Former Chase Bank boss Zafrullah Khan has been ordered to present two Kenyan sureties to deposit Sh60 million so as to secure his freedom pending trial of the nearly Sh1.7b fraud allegations he is facing.
Senior Principal Magistrate Martha Mutuku issued the order on Thursday, while indicating that she will give a detailed ruling next Monday.
The Magistrate allowed Mr Khan to make travel arrangements to the US to seek medical treatment within 30 days.
She however directed that Mr Khan should deposit his passport in court after the expiry of those days.
“Bond is hereby granted in the following terms; that the accused shall present two Kenyan sureties of Sh30 million each and who should be verified by the investigating officers,” she said.
The court further issued summons against his seven co-accused persons who were not present when he was charged. They are expected to present themselves to the police so as to be arraigned in court to plead to their charges.
They include Mr Duncan Kabui, Mr James Mwaura, Mr Makarios Omondi, Mr Abdul Ahmed, Mr Harish Shah, Ms Amira Claudia and Mr Mohamed Nasrullah.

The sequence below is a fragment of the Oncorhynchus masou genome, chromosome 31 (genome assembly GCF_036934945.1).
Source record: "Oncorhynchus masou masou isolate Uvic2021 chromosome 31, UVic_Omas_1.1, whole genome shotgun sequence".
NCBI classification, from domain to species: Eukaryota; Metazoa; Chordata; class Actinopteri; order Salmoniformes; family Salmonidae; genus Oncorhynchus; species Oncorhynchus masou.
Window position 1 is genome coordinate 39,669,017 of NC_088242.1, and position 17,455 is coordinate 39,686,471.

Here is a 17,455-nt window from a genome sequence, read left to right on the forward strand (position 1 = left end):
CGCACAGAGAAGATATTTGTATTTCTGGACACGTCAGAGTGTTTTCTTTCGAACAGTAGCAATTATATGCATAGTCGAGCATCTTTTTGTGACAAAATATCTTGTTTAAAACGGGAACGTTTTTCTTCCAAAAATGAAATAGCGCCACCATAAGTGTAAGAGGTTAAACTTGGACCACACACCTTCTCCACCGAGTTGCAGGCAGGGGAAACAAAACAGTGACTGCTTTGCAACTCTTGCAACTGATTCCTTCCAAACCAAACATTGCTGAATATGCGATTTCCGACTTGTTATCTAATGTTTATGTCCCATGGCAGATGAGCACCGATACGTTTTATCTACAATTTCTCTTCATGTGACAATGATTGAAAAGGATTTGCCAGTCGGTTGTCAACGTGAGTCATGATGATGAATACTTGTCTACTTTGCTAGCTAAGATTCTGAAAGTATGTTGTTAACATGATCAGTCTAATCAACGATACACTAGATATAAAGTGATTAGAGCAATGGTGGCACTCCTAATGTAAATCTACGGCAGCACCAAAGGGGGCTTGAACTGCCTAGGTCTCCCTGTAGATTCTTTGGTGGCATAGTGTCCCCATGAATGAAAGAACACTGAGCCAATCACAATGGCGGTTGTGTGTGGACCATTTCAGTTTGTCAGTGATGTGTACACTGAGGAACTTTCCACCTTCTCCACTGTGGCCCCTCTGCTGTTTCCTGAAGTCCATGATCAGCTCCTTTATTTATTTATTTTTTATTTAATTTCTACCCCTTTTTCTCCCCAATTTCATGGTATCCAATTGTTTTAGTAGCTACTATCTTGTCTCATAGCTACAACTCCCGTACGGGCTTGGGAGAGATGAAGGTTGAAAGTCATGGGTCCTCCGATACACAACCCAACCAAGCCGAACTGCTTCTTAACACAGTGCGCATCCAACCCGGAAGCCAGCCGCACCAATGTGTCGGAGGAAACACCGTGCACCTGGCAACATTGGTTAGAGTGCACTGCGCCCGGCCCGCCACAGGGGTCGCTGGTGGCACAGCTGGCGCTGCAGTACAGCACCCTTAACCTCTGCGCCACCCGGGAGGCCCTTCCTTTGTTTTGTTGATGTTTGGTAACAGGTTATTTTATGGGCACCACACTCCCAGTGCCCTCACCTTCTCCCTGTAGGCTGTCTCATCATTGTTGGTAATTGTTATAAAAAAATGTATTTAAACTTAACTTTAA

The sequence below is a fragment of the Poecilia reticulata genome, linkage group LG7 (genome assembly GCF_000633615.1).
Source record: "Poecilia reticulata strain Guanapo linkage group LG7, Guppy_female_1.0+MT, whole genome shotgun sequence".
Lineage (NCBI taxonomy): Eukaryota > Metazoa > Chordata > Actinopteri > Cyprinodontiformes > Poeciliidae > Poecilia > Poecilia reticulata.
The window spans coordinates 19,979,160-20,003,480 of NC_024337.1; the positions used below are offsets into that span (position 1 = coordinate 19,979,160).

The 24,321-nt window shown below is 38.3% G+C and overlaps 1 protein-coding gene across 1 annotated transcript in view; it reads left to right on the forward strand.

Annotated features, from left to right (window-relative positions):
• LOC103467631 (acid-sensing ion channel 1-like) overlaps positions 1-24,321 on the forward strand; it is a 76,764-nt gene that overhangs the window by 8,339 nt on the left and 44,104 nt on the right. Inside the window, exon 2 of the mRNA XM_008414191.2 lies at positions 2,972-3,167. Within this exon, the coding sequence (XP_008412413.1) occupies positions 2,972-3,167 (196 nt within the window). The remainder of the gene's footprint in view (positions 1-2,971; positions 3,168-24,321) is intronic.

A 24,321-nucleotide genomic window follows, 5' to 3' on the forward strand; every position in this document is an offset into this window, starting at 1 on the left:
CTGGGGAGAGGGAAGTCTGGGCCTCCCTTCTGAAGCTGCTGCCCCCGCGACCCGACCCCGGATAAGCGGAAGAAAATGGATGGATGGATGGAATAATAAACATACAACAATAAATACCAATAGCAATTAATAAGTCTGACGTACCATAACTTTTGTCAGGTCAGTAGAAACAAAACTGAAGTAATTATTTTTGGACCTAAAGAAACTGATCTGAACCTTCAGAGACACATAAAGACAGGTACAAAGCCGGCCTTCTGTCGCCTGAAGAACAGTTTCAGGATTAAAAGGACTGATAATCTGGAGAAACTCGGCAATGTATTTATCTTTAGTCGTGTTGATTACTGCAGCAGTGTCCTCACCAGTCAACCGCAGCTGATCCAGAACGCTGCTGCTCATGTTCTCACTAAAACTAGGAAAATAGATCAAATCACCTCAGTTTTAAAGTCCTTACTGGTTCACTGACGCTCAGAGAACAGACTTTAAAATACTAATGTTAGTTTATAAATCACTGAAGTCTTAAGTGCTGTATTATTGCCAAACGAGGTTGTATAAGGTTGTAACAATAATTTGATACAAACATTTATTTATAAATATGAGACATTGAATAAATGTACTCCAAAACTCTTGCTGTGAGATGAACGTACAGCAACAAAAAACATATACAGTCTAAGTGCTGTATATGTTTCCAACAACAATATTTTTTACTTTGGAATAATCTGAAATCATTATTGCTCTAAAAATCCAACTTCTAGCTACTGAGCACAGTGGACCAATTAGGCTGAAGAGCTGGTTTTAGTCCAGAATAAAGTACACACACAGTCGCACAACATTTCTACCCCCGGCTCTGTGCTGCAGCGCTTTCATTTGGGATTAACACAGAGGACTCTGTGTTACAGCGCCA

Mr Khan was charged on Wednesday with conspiring to defraud the lender about Sh1.7billion, stealing monies and failing to comply with provisions of the proceeds of crime and anti-money laundering Act.
He pleaded not guilty to the said charges. He was charged minutes after his lawyers Cecil Miller and Peter Wena lost their bid in seeking to have the plea-taking deferred.
The prosecution, through State lawyer Warui Mungai had told court on Wednesday that the accused is a flight risk.
“He is facing another criminal charge of defrauding depositors of Chase Bank huge sum of monies which is nearly over Sh6.9 billion as indicated to us by the Banking Fraud Investigation Unit (BFIU). He is being investigated in five other files,” court heard.
Mr Mungai added: “If he obtains his passport and gets bail, he will abscond trial because it is suspicious how the High Court order was obtained. If granted bail stringent rules should be put in place.”
Prosecution wanted him detained until the hearing of the case.
But Mr Miller and Mr Wena protested arguing that the request to have him denied bond should be dismissed and that it would be procedurally unfair to deny him the right to seek medication.